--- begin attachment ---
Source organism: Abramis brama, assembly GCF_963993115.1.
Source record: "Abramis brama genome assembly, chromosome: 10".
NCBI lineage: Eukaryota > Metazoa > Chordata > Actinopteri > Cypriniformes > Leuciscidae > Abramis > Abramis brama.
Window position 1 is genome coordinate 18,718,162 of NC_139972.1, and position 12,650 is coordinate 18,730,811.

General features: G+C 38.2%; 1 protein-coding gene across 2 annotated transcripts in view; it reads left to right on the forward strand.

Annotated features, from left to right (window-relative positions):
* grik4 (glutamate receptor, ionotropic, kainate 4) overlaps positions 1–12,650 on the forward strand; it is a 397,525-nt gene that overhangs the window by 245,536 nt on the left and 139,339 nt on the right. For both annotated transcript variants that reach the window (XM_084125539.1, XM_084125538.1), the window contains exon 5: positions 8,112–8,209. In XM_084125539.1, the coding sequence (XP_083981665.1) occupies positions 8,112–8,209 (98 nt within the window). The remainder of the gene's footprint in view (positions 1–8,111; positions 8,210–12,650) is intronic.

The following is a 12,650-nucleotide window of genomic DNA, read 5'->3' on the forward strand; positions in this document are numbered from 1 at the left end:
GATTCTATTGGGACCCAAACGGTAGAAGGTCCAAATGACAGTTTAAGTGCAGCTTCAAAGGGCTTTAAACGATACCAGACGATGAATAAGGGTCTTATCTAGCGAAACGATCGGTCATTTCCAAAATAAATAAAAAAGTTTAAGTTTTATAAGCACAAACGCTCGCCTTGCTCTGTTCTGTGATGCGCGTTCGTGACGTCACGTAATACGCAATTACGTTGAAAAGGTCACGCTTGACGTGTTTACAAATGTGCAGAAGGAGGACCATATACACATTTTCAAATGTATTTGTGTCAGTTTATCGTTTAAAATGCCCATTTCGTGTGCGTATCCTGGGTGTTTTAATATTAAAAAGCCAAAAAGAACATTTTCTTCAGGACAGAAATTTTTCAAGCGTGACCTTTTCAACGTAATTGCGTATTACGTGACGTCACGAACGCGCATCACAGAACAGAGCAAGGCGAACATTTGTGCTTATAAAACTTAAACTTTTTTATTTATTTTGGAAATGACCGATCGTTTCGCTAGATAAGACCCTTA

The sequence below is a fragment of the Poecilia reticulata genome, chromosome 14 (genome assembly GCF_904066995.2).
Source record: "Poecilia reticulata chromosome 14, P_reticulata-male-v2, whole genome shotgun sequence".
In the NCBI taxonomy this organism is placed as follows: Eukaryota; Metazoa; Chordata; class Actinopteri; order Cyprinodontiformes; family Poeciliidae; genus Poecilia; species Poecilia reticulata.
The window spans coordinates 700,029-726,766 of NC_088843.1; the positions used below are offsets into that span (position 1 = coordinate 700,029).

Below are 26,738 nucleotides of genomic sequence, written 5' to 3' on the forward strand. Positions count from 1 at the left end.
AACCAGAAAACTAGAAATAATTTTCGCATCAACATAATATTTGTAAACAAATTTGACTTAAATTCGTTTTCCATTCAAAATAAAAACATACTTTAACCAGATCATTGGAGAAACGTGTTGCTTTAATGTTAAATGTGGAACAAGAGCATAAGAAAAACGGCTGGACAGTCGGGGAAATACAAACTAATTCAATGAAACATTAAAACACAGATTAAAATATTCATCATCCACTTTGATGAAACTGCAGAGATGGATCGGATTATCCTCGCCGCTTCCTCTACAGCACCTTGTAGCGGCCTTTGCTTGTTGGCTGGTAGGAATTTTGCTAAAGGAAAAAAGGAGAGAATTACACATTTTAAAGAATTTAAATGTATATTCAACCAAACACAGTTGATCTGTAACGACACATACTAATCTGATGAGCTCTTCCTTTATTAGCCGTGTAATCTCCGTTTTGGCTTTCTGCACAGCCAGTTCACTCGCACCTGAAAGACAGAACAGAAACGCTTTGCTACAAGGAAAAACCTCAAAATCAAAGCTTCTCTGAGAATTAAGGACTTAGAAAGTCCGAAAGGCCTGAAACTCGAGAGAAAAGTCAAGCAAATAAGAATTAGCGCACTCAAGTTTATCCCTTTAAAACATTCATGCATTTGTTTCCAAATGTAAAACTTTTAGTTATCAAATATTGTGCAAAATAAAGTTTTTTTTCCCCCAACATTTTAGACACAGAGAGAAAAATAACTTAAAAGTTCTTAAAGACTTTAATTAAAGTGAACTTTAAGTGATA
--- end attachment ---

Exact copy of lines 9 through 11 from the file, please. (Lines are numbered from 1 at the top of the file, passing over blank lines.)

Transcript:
GATTCTATTGGGACCCAAACGGTAGAAGGTCCAAATGACAGTTTAAGTGCAGCTTCAAAGGGCTTTAAACGATACCAGACGATGAATAAGGGTCTTATCTAGCGAAACGATCGGTCATTTCCAAAATAAATAAAAAAGTTTAAGTTTTATAAGCACAAACGCTCGCCTTGCTCTGTTCTGTGATGCGCGTTCGTGACGTCACGTAATACGCAATTACGTTGAAAAGGTCACGCTTGACGTGTTTACAAATGTGCAGAAGGAGGACCATATACACATTTTCAAATGTATTTGTGTCAGTTTATCGTTTAAAATGCCCATTTCGTGTGCGTATCCTGGGTGTTTTAATATTAAAAAGCCAAAAAGAACATTTTCTTCAGGACAGAAATTTTTCAAGCGTGACCTTTTCAACGTAATTGCGTATTACGTGACGTCACGAACGCGCATCACAGAACAGAGCAAGGCGAACATTTGTGCTTATAAAACTTAAACTTTTTTATTTATTTTGGAAATGACCGATCGTTTCGCTAGATAAGACCCTTA

The sequence below is a fragment of the Poecilia reticulata genome, chromosome 14 (genome assembly GCF_904066995.2).
Source record: "Poecilia reticulata chromosome 14, P_reticulata-male-v2, whole genome shotgun sequence".